Slide 1
Slide 2

Man’s past told with an alphabet of 4 letters

Hidden in this 3 billion letter text are the genes which are important for our cells to develop, to function and to multiply. In a nutshell: genes are necessary for life. The whole point of sequencing the human genome is to establish the succession of letters so that the underlying messages can be deciphered.

Why sequence the human genome?

Understanding the information which is held within our genome will not only help to shed light on how life is made but will also help to predict illnesses and design new drugs. Currently, we are only at the very beginning of its elucidation.

The role of bioinformatics

Current sequencing techniques can only determine short sequences of 35 to 400 letters at a time. And the human genome has 3 billion… In order to restore the complete text, these short sequences have to be placed end to end – and it is no small feat. To do this, scientists use high performance bioinformatics tools. The assembled sequences are then stored in databanks, and made available via the internet.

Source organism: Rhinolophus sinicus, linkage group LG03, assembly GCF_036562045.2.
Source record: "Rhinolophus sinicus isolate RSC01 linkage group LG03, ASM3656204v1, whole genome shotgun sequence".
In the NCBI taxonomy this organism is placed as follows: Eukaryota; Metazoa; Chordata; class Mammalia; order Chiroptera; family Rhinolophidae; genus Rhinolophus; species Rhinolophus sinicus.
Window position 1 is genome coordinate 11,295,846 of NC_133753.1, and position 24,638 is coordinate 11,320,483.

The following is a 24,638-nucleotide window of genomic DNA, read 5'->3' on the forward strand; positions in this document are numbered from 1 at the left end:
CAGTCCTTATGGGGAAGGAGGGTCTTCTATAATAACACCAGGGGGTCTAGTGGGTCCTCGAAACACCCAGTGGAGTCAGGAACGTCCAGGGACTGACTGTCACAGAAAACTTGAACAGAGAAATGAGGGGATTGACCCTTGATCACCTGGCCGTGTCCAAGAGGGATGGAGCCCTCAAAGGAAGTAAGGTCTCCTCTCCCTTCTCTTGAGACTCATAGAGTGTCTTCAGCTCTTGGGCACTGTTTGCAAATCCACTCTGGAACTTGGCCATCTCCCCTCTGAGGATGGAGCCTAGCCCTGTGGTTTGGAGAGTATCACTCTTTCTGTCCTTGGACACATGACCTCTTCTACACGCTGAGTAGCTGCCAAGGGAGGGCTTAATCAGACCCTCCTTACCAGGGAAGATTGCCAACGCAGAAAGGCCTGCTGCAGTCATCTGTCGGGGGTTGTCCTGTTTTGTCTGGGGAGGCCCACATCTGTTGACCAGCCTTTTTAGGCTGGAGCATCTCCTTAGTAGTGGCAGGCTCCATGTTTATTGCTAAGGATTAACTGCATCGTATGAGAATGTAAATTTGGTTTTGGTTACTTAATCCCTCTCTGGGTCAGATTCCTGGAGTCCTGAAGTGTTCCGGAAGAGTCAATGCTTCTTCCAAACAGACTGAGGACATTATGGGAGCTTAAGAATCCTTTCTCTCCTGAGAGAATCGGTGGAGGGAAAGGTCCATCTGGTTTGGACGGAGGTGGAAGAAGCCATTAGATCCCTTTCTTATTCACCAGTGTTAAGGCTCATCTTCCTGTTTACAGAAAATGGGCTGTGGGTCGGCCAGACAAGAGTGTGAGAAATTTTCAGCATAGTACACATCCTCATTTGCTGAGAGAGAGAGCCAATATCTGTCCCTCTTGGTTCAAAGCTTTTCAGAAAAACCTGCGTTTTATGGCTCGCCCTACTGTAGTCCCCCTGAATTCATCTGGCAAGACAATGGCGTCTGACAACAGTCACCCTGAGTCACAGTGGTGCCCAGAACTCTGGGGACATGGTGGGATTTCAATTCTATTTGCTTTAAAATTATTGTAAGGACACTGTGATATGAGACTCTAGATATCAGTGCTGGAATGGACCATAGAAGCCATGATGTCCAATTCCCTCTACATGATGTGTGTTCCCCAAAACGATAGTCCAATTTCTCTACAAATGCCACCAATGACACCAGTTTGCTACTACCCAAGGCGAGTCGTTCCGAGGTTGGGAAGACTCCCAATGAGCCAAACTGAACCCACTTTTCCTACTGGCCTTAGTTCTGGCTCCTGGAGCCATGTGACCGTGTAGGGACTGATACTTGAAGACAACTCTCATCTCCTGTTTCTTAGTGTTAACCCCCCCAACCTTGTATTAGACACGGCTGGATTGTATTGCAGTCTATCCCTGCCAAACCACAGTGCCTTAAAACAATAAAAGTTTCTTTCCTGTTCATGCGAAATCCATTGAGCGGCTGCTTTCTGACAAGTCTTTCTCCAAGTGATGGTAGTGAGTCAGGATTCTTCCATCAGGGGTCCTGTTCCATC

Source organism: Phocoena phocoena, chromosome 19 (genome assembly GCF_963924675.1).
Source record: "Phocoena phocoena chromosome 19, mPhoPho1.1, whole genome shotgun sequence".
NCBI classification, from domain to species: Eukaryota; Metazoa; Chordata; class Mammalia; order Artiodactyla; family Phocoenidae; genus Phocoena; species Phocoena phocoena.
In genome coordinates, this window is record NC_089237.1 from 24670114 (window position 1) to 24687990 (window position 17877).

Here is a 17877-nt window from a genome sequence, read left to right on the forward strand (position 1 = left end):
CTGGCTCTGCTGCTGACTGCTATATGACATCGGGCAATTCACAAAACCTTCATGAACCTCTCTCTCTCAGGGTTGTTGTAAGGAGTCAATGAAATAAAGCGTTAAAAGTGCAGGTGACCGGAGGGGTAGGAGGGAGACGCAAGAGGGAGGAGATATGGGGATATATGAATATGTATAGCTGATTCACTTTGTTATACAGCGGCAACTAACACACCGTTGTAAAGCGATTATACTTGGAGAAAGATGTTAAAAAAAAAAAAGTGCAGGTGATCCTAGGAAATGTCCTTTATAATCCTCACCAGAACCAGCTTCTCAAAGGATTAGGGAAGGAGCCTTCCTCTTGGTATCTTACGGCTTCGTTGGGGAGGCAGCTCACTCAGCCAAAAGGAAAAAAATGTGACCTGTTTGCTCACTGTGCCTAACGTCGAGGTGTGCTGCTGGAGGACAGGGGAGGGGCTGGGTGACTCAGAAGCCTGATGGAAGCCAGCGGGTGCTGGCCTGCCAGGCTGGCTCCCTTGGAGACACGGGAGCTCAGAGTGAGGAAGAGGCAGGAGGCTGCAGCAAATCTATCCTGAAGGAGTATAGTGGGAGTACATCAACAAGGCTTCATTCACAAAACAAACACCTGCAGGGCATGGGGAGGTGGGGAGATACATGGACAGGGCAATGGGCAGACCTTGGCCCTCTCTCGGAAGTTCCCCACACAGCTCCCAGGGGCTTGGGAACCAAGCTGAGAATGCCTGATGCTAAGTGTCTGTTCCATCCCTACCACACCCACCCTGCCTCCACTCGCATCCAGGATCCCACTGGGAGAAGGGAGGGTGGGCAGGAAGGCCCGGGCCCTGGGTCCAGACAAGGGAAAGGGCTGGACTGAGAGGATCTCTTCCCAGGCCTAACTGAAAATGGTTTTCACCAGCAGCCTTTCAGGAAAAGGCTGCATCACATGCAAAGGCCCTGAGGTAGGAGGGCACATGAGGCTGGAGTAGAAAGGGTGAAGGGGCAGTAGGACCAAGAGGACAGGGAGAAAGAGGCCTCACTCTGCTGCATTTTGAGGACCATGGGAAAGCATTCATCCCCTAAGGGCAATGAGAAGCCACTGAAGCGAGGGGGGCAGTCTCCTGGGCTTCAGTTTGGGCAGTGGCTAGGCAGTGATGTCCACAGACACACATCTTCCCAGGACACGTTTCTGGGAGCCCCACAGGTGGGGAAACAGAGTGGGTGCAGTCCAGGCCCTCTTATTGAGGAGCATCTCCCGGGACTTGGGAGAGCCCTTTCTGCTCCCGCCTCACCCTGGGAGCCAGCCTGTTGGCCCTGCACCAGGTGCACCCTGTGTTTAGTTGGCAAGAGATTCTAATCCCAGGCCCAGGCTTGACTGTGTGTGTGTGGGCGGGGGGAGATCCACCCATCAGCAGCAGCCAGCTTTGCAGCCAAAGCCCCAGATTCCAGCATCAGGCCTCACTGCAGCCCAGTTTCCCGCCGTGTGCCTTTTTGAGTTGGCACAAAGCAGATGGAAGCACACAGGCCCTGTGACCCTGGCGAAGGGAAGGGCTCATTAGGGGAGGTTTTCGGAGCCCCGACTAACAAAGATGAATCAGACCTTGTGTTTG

Why sequence other genomes?

Understanding the information held in the genomes of other organisms – from bacteria to plants – allows scientists not only to discover more fascinating aspects of biology, but also to imagine possible applications in the fields of medicine or agriculture, for example.  

And in 2013?

The genomes of more than 20’000 organisms have been sequenced or are in the course of being sequenced! Thanks to advances in technology, a person’s genome can be sequenced in less than a week!

Slide 4